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Temporary Protected Status for Venezuelans: What it Means

Venezuela and United States flags

On March 8, 2021, Secretary of Homeland Security Alejandro Mayorkas announced that effective March 9, 2021, Venezuela will be designated for Temporary Protected Status (TPS) for eighteen months, until September 9, 2022. What does this designation mean?

As the name suggests, TPS is a temporary immigration status. Congress created the Temporary Protected Status Designation as part of the Immigration Act of 1990. The status allows nationals of designated countries to remain in the United States temporarily while their home country is dealing with extraordinary, temporary situations, environmental disaster or armed conflict. According to the Department of Homeland Security (DHS), approximately 323,000 Venezuelans in the United States are eligible for TPS.

As Secretary Mayorkas noted, “The living conditions in Venezuela reveal a country in turmoil, unable to protect its own citizens. It is in times of extraordinary and temporary circumstances like these that the United States steps forward to support eligible Venezuelan nationals already present here, while their home country seeks to right itself out of the current crises.

Current circumstances in Venezuela prevent Venezuelan nationals in the U.S. from safely returning to their home country. Those conditions include a crumbling infrastructure, deepening poverty, and the increased presence and influence of nongovernmental armed groups. The country is facing a humanitarian crisis, including an increase in the spread of communicable diseases and widespread hunger of its citizens.

TPS designations can be made for six, twelve or eighteen months at a time. At least 60 days before the status expires, the Secretary of Homeland Security must decide whether to terminate or extend TPS. When TPS terminates, individuals who had TPS either revert to whatever immigration status or category they had immediately before TPS (unless it has expired), or maintain any status or category granted during TPS, provided that status or category extends beyond TPS.

Who is Eligible to Apply for TPS?

Venezuelan nationals, and individuals without nationality who last habitually resided in Venezuela may be eligible to apply for TPS. Applicants must be able to show continuous residence in the United States as of March 8, 2021 in order to be eligible for TPS.

There is a 180-day registration period extending from March 9, 2021 through September 5, 2021 in which to apply for TPS. Individuals seeking this temporary status are encouraged to file their applications (Application for Temporary Protected Status, Form I-821) with the United States Citizenship and Immigration Services (USCIS) during this time period. There is a filing fee for this application, but applicants may also apply for a fee waiver using Form I-912. Applicants without a fee waiver may also be required to pay a biometric services fee. Applicants are encouraged to file their applications as early as possible during the registration period to ensure timely processing.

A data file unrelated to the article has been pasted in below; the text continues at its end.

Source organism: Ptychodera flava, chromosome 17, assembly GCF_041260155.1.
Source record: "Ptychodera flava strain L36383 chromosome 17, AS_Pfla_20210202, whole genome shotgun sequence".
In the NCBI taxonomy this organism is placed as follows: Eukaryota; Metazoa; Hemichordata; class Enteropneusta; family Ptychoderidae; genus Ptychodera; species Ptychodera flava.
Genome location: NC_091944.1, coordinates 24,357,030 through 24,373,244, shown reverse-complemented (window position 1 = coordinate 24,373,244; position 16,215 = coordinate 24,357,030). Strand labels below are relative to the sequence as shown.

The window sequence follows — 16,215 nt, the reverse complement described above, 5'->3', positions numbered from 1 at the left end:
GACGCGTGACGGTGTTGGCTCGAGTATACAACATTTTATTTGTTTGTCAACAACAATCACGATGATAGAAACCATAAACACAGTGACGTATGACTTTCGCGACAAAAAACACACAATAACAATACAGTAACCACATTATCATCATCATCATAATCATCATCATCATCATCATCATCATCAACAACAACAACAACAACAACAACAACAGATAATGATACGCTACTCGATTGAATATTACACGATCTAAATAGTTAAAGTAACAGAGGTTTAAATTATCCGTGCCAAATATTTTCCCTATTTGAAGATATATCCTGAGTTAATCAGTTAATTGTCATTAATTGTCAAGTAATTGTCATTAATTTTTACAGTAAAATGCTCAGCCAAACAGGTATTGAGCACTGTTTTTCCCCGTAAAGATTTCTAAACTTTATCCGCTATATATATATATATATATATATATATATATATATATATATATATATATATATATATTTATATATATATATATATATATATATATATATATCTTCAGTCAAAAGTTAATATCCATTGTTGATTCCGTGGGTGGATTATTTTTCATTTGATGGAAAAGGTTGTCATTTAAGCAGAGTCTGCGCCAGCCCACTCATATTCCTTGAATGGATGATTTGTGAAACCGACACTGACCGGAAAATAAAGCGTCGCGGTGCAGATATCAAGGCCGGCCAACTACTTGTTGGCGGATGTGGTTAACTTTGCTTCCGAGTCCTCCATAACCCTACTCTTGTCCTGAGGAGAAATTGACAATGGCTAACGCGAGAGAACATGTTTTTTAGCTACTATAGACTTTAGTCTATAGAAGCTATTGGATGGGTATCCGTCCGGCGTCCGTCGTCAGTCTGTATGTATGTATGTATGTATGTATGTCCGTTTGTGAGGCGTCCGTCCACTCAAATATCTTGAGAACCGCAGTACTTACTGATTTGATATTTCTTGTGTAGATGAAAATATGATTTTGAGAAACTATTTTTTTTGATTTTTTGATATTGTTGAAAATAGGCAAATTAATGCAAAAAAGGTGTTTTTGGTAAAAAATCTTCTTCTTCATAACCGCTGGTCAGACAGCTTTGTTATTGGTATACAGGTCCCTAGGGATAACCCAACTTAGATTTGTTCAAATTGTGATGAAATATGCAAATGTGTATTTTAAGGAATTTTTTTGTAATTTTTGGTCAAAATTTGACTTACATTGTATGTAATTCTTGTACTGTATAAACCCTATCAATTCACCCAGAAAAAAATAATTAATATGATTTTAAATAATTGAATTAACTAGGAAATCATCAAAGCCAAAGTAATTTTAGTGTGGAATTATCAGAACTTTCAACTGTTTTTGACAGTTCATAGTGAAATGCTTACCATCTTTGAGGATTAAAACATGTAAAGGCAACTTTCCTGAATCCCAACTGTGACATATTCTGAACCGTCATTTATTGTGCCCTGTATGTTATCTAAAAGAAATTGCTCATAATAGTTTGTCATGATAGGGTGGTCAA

Applicants will be required to undergo security and background checks as part of the process of determining their eligibility for TPS. Individuals applying for TPS may also apply for Employment Authorization Documents (EAD) using Form I-765. Applicants may apply for EAD at the same time as they apply for TPS, or they may apply at a later date. Applicants for TPS may also apply for travel authorization.

Temporary Protected Status and Deferred Enforced Departure

Some Venezuelan nationals (and individuals without nationality who last habitually resided in Venezuela) are covered by a declaration of Deferred Enforced Departure (DED). DED is not an immigration status. It is an administrative stay of removal issued by the President for a specified period of time. On January 19, 2021, the former president established DED for Venezuelan nationals for 18 months, through July 20, 2022.

Some individuals may be covered by DED and also apply for and receive TPS. Employment Authorization Documents are available under both programs, but if a person has EAD under one program, they need not apply under the other. If you received EAD because of Deferred Enforced Departure, your EAD will expire on July 20, 2022 and you will need to present your employer with another form of continued work authorization.

Individuals who are covered by DED, but who believe they are also eligible to receive TPS, should apply for TPS during the initial registration period. Doing so will minimize the risk of problems in the event they are unable to qualify for TPS late initial filing after the expiration of DED.

Answers and Help Regarding Temporary Protected Status

An experienced immigration attorney can answer your questions about TPS and assist you in applying. Temporary Protected Status does not currently lead to lawful permanent residence or citizenship in the United States, but the Biden administration has proposed creating a path to citizenship for individuals with TPS. To learn more about applying for TPS, we invite you to contact our law office.

Categories: Immigration Law